vanimelde wrote:*coming back from a very long hiatus /slapped/*
I've just got something from Indonesian Language class today.. Actually formal Indonesian language is sure confusing.. haha... (just, you have to know the difference of memberi, memberikan, menugaskan, menugasi, etc...)
I want to share a little of my knowledge of formal Indonesian language.
There are some prefixes, suffix, dan affix in Indonesian language, such as, me-, me-kan, me-i, pe-an, pe-, -an, ber-, pe(r)-an, pe(r). I'll try to explain those particles.
I'll begin with me-, me-kan, me-i, pe-an, -an.
'me-', 'me-kan', 'me-i' are used to express an activity if added to some basic word such as 'ajar' (teach), 'latih' (practice), 'temu' (meet), 'kerja' (work), etc.
for the word 'ajar' --> become 'mengajar' or 'mengajari' or 'mengajarkan'
how to decide when we use me-, me-i, me-kan is dependent to the context of the sentence.
And specially for basic words that begin with a vowel, me- changed into meng- (in this case 'ajar', if the word begins with a consonant we use me- e.g. 'latih' -> 'melatih').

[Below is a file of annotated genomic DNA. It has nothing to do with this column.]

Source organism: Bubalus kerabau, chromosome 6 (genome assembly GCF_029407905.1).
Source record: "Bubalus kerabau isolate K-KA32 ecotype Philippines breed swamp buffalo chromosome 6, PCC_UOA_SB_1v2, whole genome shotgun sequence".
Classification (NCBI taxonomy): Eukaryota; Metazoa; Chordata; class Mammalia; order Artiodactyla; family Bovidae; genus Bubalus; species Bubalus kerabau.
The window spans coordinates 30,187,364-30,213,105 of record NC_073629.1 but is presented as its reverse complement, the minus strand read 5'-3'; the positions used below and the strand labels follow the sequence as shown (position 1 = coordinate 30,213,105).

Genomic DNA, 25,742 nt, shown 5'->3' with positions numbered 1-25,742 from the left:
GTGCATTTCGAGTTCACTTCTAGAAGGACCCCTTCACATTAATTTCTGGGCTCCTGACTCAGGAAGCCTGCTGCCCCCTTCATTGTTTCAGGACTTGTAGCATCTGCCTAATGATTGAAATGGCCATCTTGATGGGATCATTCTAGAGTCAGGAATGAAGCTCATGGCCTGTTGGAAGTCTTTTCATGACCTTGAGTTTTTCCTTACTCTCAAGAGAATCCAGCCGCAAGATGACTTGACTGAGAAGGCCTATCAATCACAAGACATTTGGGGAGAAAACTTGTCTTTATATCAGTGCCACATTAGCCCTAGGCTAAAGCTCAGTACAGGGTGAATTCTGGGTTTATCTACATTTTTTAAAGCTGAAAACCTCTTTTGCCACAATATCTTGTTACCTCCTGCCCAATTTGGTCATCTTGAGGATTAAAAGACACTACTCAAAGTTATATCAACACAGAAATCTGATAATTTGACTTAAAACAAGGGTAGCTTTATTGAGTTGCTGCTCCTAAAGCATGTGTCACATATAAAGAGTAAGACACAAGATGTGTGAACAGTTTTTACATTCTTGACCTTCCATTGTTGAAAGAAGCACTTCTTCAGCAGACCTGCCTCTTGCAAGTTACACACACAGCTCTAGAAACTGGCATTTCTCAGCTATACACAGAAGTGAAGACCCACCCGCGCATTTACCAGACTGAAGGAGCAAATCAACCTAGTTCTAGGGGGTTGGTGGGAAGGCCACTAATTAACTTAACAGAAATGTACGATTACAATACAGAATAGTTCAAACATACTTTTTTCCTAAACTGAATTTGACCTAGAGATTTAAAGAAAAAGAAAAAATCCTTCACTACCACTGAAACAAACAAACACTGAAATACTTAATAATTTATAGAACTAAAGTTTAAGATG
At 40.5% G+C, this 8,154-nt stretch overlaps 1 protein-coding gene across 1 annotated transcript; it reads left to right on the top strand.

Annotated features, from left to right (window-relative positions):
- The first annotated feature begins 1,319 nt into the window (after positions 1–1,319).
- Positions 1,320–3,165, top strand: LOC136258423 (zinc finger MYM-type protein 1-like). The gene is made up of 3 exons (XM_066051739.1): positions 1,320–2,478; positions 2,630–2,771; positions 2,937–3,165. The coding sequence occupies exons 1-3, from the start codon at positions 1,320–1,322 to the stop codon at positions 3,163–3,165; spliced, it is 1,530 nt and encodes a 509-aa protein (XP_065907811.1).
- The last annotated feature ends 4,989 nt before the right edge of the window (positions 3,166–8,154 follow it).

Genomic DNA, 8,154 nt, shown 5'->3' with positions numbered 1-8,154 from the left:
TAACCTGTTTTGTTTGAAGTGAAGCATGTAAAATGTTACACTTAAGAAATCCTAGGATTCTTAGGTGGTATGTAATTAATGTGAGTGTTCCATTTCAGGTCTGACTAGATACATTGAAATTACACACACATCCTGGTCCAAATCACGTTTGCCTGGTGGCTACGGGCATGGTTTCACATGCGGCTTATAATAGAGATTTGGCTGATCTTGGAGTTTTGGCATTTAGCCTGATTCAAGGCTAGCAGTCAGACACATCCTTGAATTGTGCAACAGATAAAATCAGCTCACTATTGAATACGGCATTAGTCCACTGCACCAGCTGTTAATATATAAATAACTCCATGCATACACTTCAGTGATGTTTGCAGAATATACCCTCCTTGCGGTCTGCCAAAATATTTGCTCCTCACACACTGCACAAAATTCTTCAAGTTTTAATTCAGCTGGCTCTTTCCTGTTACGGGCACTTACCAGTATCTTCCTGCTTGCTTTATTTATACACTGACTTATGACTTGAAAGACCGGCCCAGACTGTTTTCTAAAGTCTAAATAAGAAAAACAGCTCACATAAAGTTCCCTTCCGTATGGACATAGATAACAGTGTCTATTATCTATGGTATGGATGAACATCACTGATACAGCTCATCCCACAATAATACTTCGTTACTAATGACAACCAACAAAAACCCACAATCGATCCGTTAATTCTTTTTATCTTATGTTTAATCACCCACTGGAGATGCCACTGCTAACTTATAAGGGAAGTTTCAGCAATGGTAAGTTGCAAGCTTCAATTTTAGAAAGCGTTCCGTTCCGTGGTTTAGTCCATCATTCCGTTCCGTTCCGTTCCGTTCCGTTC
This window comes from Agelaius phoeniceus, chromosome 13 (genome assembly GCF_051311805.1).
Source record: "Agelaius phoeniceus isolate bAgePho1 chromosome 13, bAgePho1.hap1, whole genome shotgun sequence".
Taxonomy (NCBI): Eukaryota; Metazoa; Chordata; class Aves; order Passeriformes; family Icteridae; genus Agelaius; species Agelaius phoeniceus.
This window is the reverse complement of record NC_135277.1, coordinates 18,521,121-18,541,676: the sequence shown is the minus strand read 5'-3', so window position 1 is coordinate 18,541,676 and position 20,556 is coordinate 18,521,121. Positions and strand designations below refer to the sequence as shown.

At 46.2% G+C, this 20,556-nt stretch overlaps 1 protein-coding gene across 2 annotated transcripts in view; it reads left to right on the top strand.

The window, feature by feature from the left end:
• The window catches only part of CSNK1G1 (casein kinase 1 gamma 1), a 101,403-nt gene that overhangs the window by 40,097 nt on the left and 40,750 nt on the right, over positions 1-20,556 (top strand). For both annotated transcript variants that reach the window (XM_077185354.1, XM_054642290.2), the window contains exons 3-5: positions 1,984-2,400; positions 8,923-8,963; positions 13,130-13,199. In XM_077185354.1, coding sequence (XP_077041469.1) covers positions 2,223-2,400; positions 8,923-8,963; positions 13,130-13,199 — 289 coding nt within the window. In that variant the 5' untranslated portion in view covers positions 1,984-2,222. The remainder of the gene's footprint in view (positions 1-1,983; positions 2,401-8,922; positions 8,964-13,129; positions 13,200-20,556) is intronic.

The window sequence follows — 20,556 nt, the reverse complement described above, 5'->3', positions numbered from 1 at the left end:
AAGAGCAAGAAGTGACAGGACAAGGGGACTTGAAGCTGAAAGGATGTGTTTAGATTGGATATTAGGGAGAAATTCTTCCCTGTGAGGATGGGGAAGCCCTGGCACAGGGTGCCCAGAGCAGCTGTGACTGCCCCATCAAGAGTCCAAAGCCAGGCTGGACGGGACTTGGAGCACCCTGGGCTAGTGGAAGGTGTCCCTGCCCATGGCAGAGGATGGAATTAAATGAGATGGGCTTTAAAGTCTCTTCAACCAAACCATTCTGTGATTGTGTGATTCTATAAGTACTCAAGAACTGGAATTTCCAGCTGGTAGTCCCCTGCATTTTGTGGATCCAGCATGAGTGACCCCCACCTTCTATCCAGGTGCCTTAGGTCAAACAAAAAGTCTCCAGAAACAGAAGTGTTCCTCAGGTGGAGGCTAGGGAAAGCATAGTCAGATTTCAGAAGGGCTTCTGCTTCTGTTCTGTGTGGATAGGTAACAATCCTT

So, what the difference for mengajar, mengajari, and mengajarkan?
'mengajar' is not followed by any other object, but if we want to add some details, like time details or place details, it is allowed. e.g. Saya sedang mengajar di kelas (I'm teaching in the class).
'mengajarkan' is followed by an object, in this case, we could add what lesson is being teached, etc. e.g. Saya mengajarkan bahasa Indonesia (I'm teaching Indonesian Language).
'mengajari' is followed by a person detail (or other pronouns). Who is being teached? Students? Me? You? e.g. Saya mengajari murid-murid (I'm teaching the students).
addition : some of the particles can't be used on some basic words, I don't really know why, but I think because those words will become very weird if we use certain particles in certain words. (e.g. the word 'latih' become just 'melatih'. Word like 'melatihkan', or 'melatihi' are never used *as far as I know* because they are not formal, but 'melatih' could be followed by any word like time details, place details, pronouns, object, etc.)
Umm... I think this is for today... I hope this is not confusing...
alice3ify wrote:You know what? I just knew that Indonesia actually don't have any S3 roles for anyone who is interested in learning Indonesia literature--but Netherlands got one. Could you believe it? Our own country doesn't have any S3 for it but other country had one. And it was literally Netherlands I was talking about here. Unbelievable?
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